Lehigh Valley

Bethlehem planners approve 1.75 million-square-foot warehouse

BETHLEHEM, Pa. - With no fanfare and little discussion, plans for one of the largest warehouses in the Lehigh Valley received preliminary/final approval from the Bethlehem Planning Commission Thursday afternoon.

The 1.75-million-square-foot structure, which will be studded with tractor-trailer docking bays, is planned in Majestic Bethlehem Center, an "intermodal business park" off Route 412 in the southeastern corner of the city – not far from Interstate 78.

The new warehouse will cover 73 acres along the north side of privately-owned Commerce Center Boulevard, which intersects Route 412.

It will be built next to a recently opened 800,000-square-foot Crayola warehouse, the first developed lot in the Majestic business park.

The planning commission's approval gives Majestic Realty Co., the developer, a green light to build the warehouse, which also could be used as an industrial facility.

But a spokesman for Majestic could not predict when construction will begin.

The warehouse won't be built until a tenant is found, explained Eric Scheler, district manager of Commerce Construction Company, which will build it.

Scheler guessed it will be among the top five largest warehouses in the Lehigh Valley, but added he does not know if it will be the biggest because he has not researched that.

Thursday's meeting was the first time the project came before the planning commission, explained city planning director Darlene Heller.

She indicated approval was simplified by the fact that the seven-lot Majestic Center subdivision, which covers nearly 442 acres of former Bethlehem Steel property, already had been approved by the planning commission.

"It's the development we expected at that site," she explained.

Heller was unaware of any other warehouses in the area that have 1.75-million square feet of floor space.

Majestic Realty officials in California did not respond to several calls seeking more information about the warehouse after the planning commission approved it.

No one from the public had any comments on the plan.

Plans for the building show it may employ 175 people. A road will surround the building and tractor trailers will utilize four-foot-high truck docks on its east and west sides. About 325 employee/public parking spaces will be in lots on the north and south ends of the building and 339 trailer spaces will be along the ring road, said Carly Patterson of Pennoni Associates Consulting Engineers, who represented the developer at the meeting.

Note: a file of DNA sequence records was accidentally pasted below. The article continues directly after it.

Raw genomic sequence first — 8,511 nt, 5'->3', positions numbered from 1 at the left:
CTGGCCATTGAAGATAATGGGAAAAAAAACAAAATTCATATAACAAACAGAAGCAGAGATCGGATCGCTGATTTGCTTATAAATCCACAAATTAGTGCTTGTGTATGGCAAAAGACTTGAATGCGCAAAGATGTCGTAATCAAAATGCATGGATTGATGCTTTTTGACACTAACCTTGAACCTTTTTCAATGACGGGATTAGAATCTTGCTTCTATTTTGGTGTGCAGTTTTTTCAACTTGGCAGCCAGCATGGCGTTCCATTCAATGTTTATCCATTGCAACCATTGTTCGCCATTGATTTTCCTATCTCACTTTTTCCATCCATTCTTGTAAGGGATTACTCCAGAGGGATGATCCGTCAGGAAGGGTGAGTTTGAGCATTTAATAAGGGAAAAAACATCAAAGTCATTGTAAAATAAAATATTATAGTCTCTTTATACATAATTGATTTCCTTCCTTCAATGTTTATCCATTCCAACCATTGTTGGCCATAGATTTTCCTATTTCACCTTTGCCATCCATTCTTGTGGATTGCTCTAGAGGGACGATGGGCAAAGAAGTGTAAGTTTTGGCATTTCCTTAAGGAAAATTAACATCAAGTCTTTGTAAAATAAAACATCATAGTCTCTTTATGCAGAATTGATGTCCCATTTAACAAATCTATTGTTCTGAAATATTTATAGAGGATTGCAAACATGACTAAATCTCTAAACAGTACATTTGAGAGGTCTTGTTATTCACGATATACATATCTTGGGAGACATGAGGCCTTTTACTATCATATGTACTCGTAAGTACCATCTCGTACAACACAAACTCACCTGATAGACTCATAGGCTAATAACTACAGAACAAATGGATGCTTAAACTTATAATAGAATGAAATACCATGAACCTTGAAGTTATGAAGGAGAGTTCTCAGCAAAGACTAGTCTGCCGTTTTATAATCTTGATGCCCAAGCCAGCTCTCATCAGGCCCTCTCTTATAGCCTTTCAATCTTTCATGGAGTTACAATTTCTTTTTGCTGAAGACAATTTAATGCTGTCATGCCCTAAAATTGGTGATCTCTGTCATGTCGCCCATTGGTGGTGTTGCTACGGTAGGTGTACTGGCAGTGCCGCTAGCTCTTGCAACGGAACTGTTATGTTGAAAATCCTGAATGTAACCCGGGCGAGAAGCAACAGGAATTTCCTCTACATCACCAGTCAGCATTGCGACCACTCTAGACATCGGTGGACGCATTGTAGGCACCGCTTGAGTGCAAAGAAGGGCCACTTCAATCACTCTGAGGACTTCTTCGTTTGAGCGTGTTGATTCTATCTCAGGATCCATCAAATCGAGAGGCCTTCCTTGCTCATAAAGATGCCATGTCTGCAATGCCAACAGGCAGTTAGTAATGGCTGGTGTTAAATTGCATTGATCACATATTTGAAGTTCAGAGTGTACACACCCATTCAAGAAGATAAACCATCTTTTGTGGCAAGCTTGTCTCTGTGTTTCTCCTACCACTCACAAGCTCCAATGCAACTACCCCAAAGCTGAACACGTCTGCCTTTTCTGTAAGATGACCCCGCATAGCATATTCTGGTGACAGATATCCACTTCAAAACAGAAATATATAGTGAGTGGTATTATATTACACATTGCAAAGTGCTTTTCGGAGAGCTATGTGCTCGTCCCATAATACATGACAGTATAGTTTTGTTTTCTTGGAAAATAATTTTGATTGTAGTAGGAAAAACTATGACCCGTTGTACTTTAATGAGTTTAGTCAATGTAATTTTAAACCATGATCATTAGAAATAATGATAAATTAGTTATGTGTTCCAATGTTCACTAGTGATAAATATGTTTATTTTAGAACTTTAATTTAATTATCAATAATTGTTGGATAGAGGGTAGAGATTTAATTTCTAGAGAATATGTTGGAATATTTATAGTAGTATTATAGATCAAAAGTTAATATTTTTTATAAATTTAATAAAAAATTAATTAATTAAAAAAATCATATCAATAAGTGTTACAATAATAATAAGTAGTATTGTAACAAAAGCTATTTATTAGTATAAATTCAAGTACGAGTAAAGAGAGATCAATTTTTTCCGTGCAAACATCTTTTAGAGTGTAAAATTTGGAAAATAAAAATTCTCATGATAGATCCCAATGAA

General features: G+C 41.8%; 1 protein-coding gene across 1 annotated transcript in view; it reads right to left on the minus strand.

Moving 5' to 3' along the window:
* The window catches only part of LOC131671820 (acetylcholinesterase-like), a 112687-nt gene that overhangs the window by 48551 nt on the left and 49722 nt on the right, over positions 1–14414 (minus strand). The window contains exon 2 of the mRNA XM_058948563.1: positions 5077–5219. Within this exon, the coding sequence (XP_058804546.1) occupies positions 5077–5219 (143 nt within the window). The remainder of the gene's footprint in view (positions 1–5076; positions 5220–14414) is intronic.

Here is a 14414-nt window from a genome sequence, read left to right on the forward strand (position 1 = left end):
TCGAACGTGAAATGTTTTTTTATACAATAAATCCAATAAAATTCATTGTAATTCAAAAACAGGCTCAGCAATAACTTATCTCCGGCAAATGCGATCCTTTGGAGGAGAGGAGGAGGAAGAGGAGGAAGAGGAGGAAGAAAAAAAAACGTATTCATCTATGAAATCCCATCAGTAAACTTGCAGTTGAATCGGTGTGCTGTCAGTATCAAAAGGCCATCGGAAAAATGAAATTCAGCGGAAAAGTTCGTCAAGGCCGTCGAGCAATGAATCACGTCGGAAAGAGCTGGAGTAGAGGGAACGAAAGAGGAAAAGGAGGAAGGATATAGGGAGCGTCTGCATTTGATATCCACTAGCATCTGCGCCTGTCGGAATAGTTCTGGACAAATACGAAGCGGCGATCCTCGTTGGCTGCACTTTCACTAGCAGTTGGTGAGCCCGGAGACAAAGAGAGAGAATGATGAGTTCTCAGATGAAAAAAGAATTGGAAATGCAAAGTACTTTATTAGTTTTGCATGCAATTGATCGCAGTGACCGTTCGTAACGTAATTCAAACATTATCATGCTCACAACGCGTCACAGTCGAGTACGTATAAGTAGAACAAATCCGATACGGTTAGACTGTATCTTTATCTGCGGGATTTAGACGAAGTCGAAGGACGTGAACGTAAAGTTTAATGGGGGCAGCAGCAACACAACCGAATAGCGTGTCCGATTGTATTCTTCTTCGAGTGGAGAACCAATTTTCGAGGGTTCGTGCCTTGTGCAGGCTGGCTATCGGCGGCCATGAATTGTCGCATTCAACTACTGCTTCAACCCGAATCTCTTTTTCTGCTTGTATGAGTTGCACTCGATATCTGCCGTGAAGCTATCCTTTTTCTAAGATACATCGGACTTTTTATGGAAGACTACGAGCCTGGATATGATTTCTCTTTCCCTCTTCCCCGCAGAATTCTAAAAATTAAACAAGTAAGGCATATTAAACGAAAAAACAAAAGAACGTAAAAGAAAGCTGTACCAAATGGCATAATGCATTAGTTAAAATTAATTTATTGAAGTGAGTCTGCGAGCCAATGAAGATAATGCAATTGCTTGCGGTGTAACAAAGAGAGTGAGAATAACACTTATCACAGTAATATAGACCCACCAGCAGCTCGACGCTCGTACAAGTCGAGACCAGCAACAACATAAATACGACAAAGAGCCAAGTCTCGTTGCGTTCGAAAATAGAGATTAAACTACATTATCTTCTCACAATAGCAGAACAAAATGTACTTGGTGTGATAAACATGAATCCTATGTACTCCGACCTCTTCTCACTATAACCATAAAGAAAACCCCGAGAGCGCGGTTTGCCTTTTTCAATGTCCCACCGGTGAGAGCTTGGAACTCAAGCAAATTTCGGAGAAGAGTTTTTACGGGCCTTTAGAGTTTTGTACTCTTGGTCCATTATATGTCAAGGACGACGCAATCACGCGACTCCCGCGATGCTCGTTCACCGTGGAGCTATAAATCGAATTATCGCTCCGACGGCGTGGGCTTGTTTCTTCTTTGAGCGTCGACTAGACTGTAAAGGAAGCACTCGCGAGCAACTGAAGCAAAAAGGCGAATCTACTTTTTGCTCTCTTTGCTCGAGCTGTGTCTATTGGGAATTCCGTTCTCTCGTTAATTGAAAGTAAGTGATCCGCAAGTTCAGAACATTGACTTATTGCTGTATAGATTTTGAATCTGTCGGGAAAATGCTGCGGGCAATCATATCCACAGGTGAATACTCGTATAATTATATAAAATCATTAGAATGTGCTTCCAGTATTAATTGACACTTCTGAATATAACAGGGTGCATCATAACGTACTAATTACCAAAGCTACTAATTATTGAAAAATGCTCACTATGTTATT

Tracy Samuelson, the city's assistant planning director, told planners the road ringing the warehouse will be a private street, as is Commerce Center Boulevard.

Four waivers for the project were requested and unanimously approved.

Samuelson said only a maximum of 90 percent impervious coverage is allowed on projects in the IN-O zoning district. She said the warehouse lot will have 92.38 percent impervious coverage and the road surrounding the building will have a 100 percent impervious surface.

But she indicated plenty of landscaping will be at the front of the building along Commerce Center Boulevard. When the entire business park property is considered, she added, 85 percent will have impervious surfaces, which is under the 90 percent maximum allowed.

Some significant open space is going to be preserved, Samuelson told planners.

The city's zoning ordinance requires street trees at regular intervals along each side of both public and private roads.

But Samuelson requested two waivers for street trees because Majestic already made a $75,000 contribution to the city to purchase trees and vegetation in phase four of the South Bethlehem Greenway.

"They've already made a significant contribution to an off-site improvement," she said. "Putting trees along the ring road in an area only viewed by employees that may come into this dead-end cul-de-sac is not as valuable to the public good."

The fourth waiver involved a requirement that 10 percent of off-street parking and loading areas must have approved landscape plantings. Samuelson said the parking areas for cars at opposite ends of the building to do meet or exceed that 10 percent requirement.

As for the rest of the building, she said: "I don't think there's any real benefit to having a beautiful landscaped area adjacent to trucks."

She also said about 15 percent of the entire business park will be landscaped or open space, exceeding that 10 percent requirement for specific lots.

Majestic has agreed to pay the city up to $50,000 for improvements at a sewage pump station along Applebutter Road, possibly including replacing three pumps, said Matt Dorner, the city's chief engineer. That pumping station is being evaluated by the city and the developer. Heller said it is antiquated and operating at capacity.

Majestic also will pay a $93,700 recreation fee to the city, said Samuelson.

Also during Thursday's meeting, a proposed zoning amendment that would protect historic structures not located in Bethlehem's historic districts unanimously was approved by the planning commission.

The amendment, which will go to City Council for approval, proposes creating a list of "landmarks and historic resources." If someone wants to demolish one of the structures, they would have go before Bethlehem's historic commission and City Council, which would determine if it should be demolished.

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